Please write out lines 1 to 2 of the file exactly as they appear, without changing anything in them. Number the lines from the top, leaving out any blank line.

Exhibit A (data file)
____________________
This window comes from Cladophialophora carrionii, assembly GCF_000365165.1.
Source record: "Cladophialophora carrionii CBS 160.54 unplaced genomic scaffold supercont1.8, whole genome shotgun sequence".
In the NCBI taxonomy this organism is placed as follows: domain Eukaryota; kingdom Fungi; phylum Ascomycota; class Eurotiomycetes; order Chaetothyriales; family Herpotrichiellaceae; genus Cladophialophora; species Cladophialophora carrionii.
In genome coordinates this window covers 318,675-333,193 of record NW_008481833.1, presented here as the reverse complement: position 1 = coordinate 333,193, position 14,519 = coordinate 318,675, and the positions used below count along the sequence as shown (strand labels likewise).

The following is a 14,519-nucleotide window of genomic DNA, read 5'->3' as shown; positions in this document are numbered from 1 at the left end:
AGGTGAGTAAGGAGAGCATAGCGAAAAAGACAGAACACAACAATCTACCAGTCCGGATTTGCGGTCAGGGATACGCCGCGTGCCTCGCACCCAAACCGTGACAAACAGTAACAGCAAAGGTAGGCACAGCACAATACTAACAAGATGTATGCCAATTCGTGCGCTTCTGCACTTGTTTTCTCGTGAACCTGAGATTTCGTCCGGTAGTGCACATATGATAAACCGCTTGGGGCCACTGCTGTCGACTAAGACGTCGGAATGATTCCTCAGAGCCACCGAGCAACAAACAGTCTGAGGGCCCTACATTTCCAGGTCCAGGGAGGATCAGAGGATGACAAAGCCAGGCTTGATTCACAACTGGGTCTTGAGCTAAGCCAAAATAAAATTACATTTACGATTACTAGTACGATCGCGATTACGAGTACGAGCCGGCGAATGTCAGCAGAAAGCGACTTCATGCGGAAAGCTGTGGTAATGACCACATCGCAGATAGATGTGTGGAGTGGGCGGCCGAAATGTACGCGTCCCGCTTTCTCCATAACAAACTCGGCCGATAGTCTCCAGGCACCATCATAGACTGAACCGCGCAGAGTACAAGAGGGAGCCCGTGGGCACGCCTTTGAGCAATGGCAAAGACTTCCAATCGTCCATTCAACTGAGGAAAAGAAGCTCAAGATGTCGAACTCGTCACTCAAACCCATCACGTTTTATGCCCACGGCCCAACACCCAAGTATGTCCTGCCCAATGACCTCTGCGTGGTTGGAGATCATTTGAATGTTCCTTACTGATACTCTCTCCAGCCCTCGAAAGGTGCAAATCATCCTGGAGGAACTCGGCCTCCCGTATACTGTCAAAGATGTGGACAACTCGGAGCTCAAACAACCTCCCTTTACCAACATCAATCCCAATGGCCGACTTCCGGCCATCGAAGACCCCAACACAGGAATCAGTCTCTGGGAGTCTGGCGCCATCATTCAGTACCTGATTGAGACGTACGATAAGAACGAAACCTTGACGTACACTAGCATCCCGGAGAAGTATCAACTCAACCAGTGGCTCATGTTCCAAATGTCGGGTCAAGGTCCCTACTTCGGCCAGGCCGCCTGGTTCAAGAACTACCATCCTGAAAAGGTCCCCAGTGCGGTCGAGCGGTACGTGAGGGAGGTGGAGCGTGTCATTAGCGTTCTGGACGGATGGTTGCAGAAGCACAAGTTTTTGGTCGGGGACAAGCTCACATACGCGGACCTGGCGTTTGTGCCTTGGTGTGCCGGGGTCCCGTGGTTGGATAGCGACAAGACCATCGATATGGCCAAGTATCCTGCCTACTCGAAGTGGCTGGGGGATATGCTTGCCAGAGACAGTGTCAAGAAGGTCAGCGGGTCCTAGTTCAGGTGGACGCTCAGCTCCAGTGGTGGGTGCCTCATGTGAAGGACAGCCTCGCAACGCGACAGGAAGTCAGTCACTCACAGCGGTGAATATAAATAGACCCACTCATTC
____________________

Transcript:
This window comes from Cladophialophora carrionii, assembly GCF_000365165.1.
Source record: "Cladophialophora carrionii CBS 160.54 unplaced genomic scaffold supercont1.8, whole genome shotgun sequence".